This Land was Theirs: A Study of Native North Americans
This Land Was Theirs examines the traditional and contemporary lifeways of twelve North American Indian tribes. Ranging from the Netsilik hunters who straddle the Arctic Circle to the Natchez farmers of the lower Mississippi River area, the tribes represent each culture area and various levels of socioeconomic complexity among Native Americans. Each chapter focuses on a specific group and culture area, providing students with a detailed portrait of the geographical and cultural adaptations of that region.
As he has done for previous editions, author Wendell H. Oswalt has visited virtually all of the extant groups discussed in the text to ensure an accurate and complete picture of the contemporary situation.
Updates and major changes featured in this edition include:
* A new chapter on the Western Shoshone--a Great Basin tribe centered in Nevada--including a discussion of the 2004 partial resolution of their long-standing major land claim against the federal government
* A description of how in recent years some Pentecostal church congregations among the Crow and Tlingit have rejected their Indian backgrounds
* A discussion of how the discovery of vast diamond deposits in northern Canada may dramatically change the lifeway of some Chipewyan and the Netsilik
* Coverage of timely issues for Native Americans, including the management of individual trust accounts by the Bureau of Indian Affairs; the disposition of Kennewick Man; and the U.S. Supreme Court ruling on the Lara case in 2004, which centered on an aspect of Indian sovereignty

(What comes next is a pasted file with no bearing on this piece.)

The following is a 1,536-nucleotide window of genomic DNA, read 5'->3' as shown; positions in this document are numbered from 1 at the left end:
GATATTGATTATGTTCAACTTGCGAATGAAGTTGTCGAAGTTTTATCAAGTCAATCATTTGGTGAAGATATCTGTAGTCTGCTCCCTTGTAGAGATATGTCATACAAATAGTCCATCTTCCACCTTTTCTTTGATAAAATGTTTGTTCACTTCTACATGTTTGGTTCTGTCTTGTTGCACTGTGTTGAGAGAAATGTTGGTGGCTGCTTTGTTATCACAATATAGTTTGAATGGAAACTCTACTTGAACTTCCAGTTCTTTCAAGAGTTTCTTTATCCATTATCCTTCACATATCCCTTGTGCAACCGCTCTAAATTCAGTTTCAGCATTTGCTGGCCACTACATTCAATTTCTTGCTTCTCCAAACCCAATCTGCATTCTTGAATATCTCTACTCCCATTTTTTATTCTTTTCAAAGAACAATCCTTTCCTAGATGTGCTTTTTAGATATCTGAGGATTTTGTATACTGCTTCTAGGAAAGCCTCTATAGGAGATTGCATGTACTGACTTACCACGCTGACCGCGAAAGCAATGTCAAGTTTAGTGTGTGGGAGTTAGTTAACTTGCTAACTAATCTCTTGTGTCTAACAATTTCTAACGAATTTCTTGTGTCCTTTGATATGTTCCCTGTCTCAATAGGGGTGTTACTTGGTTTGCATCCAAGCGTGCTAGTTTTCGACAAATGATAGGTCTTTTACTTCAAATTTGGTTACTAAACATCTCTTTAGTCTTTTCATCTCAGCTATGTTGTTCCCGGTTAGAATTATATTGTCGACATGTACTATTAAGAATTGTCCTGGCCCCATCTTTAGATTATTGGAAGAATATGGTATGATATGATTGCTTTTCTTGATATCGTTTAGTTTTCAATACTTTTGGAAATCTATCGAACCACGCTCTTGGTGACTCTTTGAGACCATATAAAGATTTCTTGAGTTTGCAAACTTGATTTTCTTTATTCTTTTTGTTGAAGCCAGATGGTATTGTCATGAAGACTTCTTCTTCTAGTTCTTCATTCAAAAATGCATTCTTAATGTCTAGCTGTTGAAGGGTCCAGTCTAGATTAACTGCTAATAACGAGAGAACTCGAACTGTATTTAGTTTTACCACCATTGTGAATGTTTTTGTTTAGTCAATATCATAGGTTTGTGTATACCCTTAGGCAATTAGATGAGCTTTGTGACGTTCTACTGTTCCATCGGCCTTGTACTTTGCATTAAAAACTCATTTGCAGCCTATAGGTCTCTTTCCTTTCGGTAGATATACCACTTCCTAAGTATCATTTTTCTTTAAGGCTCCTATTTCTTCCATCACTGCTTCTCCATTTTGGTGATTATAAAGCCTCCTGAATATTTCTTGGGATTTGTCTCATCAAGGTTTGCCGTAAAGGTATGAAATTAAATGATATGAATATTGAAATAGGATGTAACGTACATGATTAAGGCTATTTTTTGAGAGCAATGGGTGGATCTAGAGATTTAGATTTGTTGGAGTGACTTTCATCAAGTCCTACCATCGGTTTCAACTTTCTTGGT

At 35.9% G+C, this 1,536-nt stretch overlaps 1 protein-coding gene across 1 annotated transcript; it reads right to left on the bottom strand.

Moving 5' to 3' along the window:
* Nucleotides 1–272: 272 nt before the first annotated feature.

* A more detailed examination of Indian casinos, including typical non-Indian reactions to them
This Land Was Theirs, Eighth Edition, incorporates more than 150 photographs and illustrations, and each chapter-opening offers pertinent text about the subject matter covered in that chapter. Abundant pedagogical aids include maps of each region discussed, a glossary, a pronunciation guide, and two appendixes: a guide to the various artifact types discussed in the text and an extensive list of additional resources for learning about Native Americans.
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Native Americans Originate?
U S Treaties
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aboriginal adults Alaska allotments animals appear artifacts band became become began bison Bonners Ferry brother Cahuilla Canada Canadian caribou casino ceremonial Chapter Cherokee Chief Chipewyan clan council Crow culture area dance Dawes Act death dominated early historic economic Eskimos especially ethnographic Euro-American father federal government female Figure fish girl Handsome Lake harvest Hopi horses household hunters hunting important included individual Inuit Iroquois kachinas killed kinship Kootenai land language leader lived longhouse Lutselk'e maize major male marriage married matrilineal meat moiety mother Natchez Nations Native American Navajo Navajo Nation Netsilik non-Indians North American Indians Nunavut Oraibi Palm Springs percent person plant poles political population potlatch programs Pueblo raids relatively represented reservation rituals River settlement shaman sister skin social spirit stone supernatural tion Tlingit trade traditional treaty tribal tribes typically United village warriors Western Shoshone woman women